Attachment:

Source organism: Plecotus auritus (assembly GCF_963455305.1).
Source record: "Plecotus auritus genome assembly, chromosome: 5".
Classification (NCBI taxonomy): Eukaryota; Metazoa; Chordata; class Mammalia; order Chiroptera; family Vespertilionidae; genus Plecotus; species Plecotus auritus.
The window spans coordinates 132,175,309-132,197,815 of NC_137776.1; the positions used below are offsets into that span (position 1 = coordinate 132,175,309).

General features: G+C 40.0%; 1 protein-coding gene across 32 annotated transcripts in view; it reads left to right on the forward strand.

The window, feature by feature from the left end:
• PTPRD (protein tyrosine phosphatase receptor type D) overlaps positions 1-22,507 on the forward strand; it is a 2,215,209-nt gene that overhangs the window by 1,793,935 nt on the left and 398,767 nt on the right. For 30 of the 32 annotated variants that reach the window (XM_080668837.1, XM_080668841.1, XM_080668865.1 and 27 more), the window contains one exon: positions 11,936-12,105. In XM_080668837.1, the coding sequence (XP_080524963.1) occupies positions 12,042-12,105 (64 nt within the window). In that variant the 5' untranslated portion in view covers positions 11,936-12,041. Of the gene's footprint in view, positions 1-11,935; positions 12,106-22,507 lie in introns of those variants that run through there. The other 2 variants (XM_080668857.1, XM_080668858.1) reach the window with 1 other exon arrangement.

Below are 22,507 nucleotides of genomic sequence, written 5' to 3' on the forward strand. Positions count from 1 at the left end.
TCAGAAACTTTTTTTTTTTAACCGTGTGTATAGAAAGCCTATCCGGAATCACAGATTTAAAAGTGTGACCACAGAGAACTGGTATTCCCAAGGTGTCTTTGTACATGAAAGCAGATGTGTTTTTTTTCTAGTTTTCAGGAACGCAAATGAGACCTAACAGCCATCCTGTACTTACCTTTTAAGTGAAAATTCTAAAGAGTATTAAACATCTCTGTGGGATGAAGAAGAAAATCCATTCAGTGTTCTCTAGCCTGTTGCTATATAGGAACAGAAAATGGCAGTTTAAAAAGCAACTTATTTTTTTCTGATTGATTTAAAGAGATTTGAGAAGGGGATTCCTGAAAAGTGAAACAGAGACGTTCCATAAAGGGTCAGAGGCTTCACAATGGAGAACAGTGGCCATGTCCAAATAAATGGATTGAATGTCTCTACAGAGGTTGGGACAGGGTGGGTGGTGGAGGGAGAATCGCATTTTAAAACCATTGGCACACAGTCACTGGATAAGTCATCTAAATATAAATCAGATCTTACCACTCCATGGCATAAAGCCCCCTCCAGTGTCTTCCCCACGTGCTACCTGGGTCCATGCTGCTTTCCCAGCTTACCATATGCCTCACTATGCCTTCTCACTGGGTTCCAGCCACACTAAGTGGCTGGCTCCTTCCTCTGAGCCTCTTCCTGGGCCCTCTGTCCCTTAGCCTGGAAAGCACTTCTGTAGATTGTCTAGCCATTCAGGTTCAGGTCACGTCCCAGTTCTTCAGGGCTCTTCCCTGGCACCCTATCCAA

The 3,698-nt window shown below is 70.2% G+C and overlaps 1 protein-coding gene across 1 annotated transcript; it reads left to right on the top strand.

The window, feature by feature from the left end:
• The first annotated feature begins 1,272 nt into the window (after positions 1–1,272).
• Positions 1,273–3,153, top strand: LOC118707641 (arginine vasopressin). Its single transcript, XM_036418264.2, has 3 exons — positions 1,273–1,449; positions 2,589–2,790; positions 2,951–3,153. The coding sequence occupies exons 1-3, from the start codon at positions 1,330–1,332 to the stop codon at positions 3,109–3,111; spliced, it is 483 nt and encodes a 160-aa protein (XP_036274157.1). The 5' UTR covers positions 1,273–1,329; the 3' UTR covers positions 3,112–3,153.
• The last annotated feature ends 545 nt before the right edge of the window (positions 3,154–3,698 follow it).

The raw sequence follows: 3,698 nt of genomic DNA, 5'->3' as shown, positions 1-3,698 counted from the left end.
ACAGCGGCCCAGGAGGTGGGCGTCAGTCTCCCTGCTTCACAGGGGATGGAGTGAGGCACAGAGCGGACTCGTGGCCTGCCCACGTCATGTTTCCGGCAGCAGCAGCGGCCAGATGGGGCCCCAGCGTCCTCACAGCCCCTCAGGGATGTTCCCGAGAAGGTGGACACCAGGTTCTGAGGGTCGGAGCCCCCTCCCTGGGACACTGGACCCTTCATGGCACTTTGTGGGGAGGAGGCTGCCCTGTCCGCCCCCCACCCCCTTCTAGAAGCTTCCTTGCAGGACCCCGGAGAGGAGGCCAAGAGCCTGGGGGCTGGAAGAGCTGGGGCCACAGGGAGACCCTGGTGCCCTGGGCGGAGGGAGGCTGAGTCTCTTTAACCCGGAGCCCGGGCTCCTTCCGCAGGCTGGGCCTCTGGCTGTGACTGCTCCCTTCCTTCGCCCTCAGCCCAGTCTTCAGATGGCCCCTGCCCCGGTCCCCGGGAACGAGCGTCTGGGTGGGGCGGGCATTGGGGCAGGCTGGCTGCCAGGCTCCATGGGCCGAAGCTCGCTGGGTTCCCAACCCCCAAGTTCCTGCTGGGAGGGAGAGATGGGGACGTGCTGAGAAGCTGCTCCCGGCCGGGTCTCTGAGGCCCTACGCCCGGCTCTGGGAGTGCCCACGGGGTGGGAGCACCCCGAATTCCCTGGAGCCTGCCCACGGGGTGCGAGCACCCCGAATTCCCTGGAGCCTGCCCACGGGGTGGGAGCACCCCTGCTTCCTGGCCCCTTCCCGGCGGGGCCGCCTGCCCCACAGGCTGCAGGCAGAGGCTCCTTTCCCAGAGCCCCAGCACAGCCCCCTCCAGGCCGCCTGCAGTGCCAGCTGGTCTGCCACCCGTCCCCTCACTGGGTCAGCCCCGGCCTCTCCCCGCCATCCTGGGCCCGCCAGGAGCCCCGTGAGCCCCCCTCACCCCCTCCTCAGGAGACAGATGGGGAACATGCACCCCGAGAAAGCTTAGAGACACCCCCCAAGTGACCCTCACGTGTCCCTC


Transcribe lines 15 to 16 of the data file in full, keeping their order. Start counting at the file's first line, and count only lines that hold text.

The raw sequence follows: 3,698 nt of genomic DNA, 5'->3' as shown, positions 1-3,698 counted from the left end.
ACAGCGGCCCAGGAGGTGGGCGTCAGTCTCCCTGCTTCACAGGGGATGGAGTGAGGCACAGAGCGGACTCGTGGCCTGCCCACGTCATGTTTCCGGCAGCAGCAGCGGCCAGATGGGGCCCCAGCGTCCTCACAGCCCCTCAGGGATGTTCCCGAGAAGGTGGACACCAGGTTCTGAGGGTCGGAGCCCCCTCCCTGGGACACTGGACCCTTCATGGCACTTTGTGGGGAGGAGGCTGCCCTGTCCGCCCCCCACCCCCTTCTAGAAGCTTCCTTGCAGGACCCCGGAGAGGAGGCCAAGAGCCTGGGGGCTGGAAGAGCTGGGGCCACAGGGAGACCCTGGTGCCCTGGGCGGAGGGAGGCTGAGTCTCTTTAACCCGGAGCCCGGGCTCCTTCCGCAGGCTGGGCCTCTGGCTGTGACTGCTCCCTTCCTTCGCCCTCAGCCCAGTCTTCAGATGGCCCCTGCCCCGGTCCCCGGGAACGAGCGTCTGGGTGGGGCGGGCATTGGGGCAGGCTGGCTGCCAGGCTCCATGGGCCGAAGCTCGCTGGGTTCCCAACCCCCAAGTTCCTGCTGGGAGGGAGAGATGGGGACGTGCTGAGAAGCTGCTCCCGGCCGGGTCTCTGAGGCCCTACGCCCGGCTCTGGGAGTGCCCACGGGGTGGGAGCACCCCGAATTCCCTGGAGCCTGCCCACGGGGTGCGAGCACCCCGAATTCCCTGGAGCCTGCCCACGGGGTGGGAGCACCCCTGCTTCCTGGCCCCTTCCCGGCGGGGCCGCCTGCCCCACAGGCTGCAGGCAGAGGCTCCTTTCCCAGAGCCCCAGCACAGCCCCCTCCAGGCCGCCTGCAGTGCCAGCTGGTCTGCCACCCGTCCCCTCACTGGGTCAGCCCCGGCCTCTCCCCGCCATCCTGGGCCCGCCAGGAGCCCCGTGAGCCCCCCTCACCCCCTCCTCAGGAGACAGATGGGGAACATGCACCCCGAGAAAGCTTAGAGACACCCCCCAAGTGACCCTCACGTGTCCCTC